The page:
Experts at the fourth international conference of the West African Association for Commonwealth Literature and Language Studies (WAACLALS) have called on African leaders to demonetise political positions to bring forth probity within the African political systems.
They also called for a value-based leadership that is driven by effective communication.
The theme of the conference, which was declared open by the Vice-Chancellor of Edo State University, Prof. Emmanuel Aluyor, centred on building new frontiers for leadership and development within commonwealth Africa.
The conference noted that if African leaders continued to focus only on what they are likely to personally benefit from when in a position of leadership, then development may continue to be far-fetched on the continent.
Delivering the keynote address, Prof. Stephen Omodia, a professor of Political Science and the Deputy Vice-Chancellor, Edo State University, said Africa leaders must redefine their own leadership identities and stop adopting or adapting political systems that may not suit the dynamics of the people they govern.
“It is unfortunate that most times, African leaders fail to adequately scan their environment to understand the dynamics of the system and also the peculiarities of the people who they want to govern before adopting a political system. A lot of times, the situation has led to making decisions that fail to deliver the value that the people expect” Omodia said.
He added that, “most African leaders look forward to assuming leadership positions because of what they stand to benefit personally. “Our political systems in Africa is highly monetised and it is for this reason that we found people vying for political positions at all cost. If we can reduce the level of monetisation in our political systems and push for a value-based leadership, then things will be better,” he added.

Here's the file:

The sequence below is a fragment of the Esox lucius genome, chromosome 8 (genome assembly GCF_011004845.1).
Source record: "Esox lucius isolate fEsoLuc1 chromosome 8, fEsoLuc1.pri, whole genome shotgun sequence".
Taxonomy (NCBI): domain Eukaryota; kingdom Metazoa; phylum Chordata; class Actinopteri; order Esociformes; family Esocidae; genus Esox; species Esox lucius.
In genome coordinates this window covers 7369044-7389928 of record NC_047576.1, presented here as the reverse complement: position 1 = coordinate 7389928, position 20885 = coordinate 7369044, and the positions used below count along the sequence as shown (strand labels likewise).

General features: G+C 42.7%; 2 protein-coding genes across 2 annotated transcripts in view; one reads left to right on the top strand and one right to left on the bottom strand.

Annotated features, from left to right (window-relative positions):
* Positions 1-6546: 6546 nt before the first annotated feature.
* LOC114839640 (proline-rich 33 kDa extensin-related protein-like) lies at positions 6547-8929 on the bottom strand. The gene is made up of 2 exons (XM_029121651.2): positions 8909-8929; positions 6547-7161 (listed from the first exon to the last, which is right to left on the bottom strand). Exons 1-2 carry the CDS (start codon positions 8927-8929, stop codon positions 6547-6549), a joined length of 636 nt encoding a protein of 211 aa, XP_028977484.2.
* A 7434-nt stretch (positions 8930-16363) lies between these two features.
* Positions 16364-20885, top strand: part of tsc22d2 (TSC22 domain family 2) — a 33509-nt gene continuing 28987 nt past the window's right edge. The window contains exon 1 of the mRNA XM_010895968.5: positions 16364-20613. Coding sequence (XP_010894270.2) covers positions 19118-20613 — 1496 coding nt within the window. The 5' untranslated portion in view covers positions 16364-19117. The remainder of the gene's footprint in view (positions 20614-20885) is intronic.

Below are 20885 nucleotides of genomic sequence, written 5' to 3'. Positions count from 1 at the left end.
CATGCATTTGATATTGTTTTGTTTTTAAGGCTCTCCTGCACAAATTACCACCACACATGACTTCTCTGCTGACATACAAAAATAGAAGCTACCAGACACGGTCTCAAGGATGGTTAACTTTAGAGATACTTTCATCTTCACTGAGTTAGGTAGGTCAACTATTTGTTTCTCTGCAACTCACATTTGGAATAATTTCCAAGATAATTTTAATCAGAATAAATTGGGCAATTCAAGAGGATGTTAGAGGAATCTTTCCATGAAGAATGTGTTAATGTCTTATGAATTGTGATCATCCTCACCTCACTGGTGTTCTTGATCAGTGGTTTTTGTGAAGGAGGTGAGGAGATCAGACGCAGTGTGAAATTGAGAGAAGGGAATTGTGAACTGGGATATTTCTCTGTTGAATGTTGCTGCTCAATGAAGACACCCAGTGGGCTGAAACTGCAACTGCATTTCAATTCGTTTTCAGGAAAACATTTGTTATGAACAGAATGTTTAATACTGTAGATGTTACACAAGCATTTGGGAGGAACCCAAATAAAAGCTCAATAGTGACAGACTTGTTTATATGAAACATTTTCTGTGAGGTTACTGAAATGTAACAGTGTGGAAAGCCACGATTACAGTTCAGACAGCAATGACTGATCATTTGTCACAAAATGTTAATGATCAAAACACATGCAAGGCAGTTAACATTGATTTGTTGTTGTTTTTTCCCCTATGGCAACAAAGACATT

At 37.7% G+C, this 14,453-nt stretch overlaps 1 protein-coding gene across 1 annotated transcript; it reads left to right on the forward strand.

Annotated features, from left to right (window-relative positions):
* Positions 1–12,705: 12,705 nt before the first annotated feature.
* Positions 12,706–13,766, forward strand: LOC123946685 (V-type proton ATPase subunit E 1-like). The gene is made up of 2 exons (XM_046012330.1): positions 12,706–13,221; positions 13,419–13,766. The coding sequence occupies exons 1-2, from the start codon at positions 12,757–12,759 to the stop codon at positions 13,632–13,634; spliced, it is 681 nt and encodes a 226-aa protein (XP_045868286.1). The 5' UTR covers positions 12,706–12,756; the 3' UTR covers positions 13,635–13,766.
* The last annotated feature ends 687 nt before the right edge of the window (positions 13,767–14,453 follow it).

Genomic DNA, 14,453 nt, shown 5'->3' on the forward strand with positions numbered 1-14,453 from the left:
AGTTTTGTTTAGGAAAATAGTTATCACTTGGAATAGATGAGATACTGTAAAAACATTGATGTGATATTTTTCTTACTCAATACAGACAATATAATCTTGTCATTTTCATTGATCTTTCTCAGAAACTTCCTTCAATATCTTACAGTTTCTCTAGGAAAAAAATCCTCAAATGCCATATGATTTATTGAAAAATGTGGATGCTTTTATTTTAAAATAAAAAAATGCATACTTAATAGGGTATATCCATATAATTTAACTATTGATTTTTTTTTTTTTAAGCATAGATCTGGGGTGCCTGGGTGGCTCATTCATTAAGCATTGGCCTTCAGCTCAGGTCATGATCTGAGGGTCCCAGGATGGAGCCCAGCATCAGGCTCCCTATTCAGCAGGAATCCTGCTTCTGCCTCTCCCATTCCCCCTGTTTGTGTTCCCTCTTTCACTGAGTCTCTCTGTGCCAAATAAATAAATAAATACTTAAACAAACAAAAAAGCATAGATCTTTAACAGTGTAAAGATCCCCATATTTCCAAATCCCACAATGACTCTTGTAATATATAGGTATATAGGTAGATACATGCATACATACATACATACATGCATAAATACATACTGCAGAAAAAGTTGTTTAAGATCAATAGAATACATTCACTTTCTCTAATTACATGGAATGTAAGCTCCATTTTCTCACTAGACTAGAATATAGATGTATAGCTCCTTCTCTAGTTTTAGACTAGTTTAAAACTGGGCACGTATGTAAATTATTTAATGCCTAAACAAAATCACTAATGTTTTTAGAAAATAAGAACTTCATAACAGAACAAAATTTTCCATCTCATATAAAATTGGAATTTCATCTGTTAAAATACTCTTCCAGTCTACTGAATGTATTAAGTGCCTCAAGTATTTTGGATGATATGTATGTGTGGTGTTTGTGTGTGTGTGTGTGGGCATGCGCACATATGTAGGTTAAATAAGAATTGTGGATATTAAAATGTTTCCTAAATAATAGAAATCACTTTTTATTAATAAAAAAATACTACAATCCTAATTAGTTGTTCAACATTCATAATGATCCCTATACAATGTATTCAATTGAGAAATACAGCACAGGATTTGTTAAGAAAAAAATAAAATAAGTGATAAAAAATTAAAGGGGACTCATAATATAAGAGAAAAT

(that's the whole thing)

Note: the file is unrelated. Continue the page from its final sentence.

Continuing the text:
In his remarks, the Chair and Convener of WAACLALS, Prof. Marcel Okhakhu, said the continent appears to be under the siege of social and economic insecurity, largely due to poor leadership.
“Poor leadership has significantly aided corruption among leaders on the African continent. The results are high levels of underdevelopment across countries in Africa. “This situation has led to the migration of African youths to any other continent where they believe they may find succour, which unfortunately is not readily available for them. “The vertical flow of information from the West also shows an active mediatisation vis-à-vis cultural imperialism which is constantly shaping and framing political discussions across Africa,” Okhakhu noted.
As a solution, the experts urged African leaders to aim at promoting peace and political probity to endear citizens and gather support for growth and development.
To achieve these, Okhakhu explained that, “communication is key in the process of development. When the people are involved and engaged through effective communication, it is easier for them to align with the vision of the leader.
“Therefore, Africa leaders should make conscious efforts at reviving African cultures that promote unity and development. They must be able to communicate effectively in the language understood by the people,” he added.